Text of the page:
Can it be measured by average life-satisfaction of citizens?

Ruut Veenhoven
Published in German in: Noll, H-H (ed) Sozialberichterstattung in Deutschland. Konzepte, Methoden und Ergebnisse fuer Lebensbereiche und Bevolkerungsgruppen', Juventa 1997, Weinheim, Germany, ISBN 3-7799-0396-2, pp 267-293

The livability of a nation is the degree to which the living-conditions it provides fit with the needs of its citizens. Livability can be measured by estimating the quality of living conditions (presumed livability) and by assessing how well people thrive (apparent livability). This paper explores the latter approach, and assesses thriving by average life-satisfaction.
Surveys in 28 nations around 1980 show marked differences in life-satisfaction across nations. The differences cannot be attributed to measurement error.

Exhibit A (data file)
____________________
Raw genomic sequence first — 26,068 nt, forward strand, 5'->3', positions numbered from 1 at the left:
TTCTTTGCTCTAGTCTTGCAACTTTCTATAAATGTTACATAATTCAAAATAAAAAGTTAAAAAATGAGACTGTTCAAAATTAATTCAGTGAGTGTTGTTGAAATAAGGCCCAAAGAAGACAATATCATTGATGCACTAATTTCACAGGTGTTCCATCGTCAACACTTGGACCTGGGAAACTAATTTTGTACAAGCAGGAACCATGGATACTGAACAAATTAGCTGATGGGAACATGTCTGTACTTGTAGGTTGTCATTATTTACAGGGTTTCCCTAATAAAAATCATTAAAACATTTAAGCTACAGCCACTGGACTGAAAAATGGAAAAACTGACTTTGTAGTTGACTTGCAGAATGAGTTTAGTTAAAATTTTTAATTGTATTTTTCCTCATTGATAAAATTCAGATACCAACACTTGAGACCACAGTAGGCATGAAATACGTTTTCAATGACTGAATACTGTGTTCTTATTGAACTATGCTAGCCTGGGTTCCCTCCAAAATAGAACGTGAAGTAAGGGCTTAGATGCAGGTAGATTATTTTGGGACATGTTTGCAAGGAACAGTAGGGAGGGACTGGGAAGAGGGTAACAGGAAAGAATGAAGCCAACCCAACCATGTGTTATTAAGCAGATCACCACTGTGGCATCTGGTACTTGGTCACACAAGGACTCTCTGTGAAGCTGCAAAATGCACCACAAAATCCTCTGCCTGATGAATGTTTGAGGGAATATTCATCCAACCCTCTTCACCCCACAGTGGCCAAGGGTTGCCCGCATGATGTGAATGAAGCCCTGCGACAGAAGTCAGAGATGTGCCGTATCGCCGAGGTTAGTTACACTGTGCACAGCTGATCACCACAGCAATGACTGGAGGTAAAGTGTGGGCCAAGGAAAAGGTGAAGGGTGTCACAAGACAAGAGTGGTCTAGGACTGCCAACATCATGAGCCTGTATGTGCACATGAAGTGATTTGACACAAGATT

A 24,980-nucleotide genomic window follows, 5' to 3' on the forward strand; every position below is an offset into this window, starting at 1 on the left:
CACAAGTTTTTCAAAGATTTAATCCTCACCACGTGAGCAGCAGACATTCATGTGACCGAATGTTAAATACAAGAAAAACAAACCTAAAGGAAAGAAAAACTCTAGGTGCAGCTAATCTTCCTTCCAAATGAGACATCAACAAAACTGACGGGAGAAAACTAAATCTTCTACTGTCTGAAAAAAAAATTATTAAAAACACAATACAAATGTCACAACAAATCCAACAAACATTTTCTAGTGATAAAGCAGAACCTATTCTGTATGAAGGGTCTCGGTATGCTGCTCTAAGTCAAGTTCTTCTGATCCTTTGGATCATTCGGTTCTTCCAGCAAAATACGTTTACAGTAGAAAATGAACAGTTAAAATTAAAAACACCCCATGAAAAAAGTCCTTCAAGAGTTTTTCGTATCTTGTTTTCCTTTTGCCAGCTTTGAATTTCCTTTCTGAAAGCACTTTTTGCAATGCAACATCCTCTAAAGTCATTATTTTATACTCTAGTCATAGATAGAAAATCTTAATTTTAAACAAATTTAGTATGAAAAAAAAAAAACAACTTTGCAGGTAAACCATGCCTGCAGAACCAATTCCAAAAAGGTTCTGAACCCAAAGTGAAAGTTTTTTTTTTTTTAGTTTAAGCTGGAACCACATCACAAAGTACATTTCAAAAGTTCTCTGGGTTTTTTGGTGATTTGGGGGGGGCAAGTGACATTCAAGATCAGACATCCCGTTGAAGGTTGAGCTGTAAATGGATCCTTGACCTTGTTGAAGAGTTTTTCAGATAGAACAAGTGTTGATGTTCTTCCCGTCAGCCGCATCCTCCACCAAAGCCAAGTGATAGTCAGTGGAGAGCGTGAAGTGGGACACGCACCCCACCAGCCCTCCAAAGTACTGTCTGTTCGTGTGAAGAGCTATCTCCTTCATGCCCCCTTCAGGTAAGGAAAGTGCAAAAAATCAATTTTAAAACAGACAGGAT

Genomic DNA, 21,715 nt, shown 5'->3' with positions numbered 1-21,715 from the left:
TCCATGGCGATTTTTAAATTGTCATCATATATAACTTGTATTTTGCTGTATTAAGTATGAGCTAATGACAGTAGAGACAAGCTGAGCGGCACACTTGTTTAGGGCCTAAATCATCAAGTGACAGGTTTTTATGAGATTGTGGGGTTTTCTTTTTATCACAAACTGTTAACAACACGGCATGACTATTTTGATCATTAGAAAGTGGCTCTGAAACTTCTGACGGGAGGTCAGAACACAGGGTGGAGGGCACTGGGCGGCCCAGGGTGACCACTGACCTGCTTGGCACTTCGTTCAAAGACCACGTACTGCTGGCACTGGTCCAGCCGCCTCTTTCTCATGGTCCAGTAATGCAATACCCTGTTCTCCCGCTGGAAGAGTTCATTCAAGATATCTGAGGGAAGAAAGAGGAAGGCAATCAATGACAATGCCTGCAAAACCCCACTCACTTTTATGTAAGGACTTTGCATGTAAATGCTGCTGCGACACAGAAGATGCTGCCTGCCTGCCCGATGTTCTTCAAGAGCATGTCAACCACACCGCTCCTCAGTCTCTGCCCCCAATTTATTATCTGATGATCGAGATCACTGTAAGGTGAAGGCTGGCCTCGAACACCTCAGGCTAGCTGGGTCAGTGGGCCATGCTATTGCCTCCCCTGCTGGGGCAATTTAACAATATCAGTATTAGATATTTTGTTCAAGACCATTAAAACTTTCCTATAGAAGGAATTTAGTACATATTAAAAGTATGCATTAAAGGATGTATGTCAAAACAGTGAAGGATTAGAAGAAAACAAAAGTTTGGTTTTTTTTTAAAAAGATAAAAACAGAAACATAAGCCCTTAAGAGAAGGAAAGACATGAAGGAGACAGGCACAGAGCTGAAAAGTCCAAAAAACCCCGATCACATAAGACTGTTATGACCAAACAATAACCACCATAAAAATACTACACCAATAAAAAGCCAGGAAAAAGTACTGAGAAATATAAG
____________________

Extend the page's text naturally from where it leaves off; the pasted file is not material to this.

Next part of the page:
Two validity-tests are performed. Congruent validity is checked by assessing correspondence with other indicators of apparent livability. Average life-satisfaction appears to be closely related to mental distress and life-expectancy, but not with suicide-rate. Together these indicators of the same explain 37% of the difference in life-satisfaction. Concurrent validity is estimated by correspondence with commonly presumed livability. Life-satisfaction appears to be higher in the nations that provide most material comfort, social equality, political freedom and assess to knowledge. Together these latter nation-characteristics explain 77% of the variation in life-satisfaction.

Full text in German